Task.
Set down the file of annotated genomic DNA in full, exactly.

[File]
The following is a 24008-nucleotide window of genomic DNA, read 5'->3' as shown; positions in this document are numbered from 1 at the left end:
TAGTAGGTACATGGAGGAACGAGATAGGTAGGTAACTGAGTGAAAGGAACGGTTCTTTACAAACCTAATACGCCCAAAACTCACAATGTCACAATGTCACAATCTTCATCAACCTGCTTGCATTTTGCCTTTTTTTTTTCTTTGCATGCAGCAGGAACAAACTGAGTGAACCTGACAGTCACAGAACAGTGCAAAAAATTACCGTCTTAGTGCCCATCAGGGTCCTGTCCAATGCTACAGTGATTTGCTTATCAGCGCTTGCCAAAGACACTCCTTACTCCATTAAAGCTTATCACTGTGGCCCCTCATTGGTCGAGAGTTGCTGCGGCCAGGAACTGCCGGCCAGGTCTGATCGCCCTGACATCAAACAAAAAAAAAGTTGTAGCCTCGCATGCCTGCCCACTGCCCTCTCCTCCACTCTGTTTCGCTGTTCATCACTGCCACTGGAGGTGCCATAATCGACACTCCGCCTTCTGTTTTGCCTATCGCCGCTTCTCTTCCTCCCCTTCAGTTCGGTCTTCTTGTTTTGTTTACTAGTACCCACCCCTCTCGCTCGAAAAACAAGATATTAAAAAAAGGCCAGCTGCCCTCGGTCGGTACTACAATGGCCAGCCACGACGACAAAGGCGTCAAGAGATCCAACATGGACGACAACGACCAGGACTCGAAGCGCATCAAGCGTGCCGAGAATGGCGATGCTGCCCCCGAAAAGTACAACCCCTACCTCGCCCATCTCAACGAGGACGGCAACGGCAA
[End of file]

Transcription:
The following is a 24008-nucleotide window of genomic DNA, read 5'->3' as shown; positions in this document are numbered from 1 at the left end:
TAGTAGGTACATGGAGGAACGAGATAGGTAGGTAACTGAGTGAAAGGAACGGTTCTTTACAAACCTAATACGCCCAAAACTCACAATGTCACAATGTCACAATCTTCATCAACCTGCTTGCATTTTGCCTTTTTTTTTTCTTTGCATGCAGCAGGAACAAACTGAGTGAACCTGACAGTCACAGAACAGTGCAAAAAATTACCGTCTTAGTGCCCATCAGGGTCCTGTCCAATGCTACAGTGATTTGCTTATCAGCGCTTGCCAAAGACACTCCTTACTCCATTAAAGCTTATCACTGTGGCCCCTCATTGGTCGAGAGTTGCTGCGGCCAGGAACTGCCGGCCAGGTCTGATCGCCCTGACATCAAACAAAAAAAAAGTTGTAGCCTCGCATGCCTGCCCACTGCCCTCTCCTCCACTCTGTTTCGCTGTTCATCACTGCCACTGGAGGTGCCATAATCGACACTCCGCCTTCTGTTTTGCCTATCGCCGCTTCTCTTCCTCCCCTTCAGTTCGGTCTTCTTGTTTTGTTTACTAGTACCCACCCCTCTCGCTCGAAAAACAAGATATTAAAAAAAGGCCAGCTGCCCTCGGTCGGTACTACAATGGCCAGCCACGACGACAAAGGCGTCAAGAGATCCAACATGGACGACAACGACCAGGACTCGAAGCGCATCAAGCGTGCCGAGAATGGCGATGCTGCCCCCGAAAAGTACAACCCCTACCTCGCCCATCTCAACGAGGACGGCAACGGCAA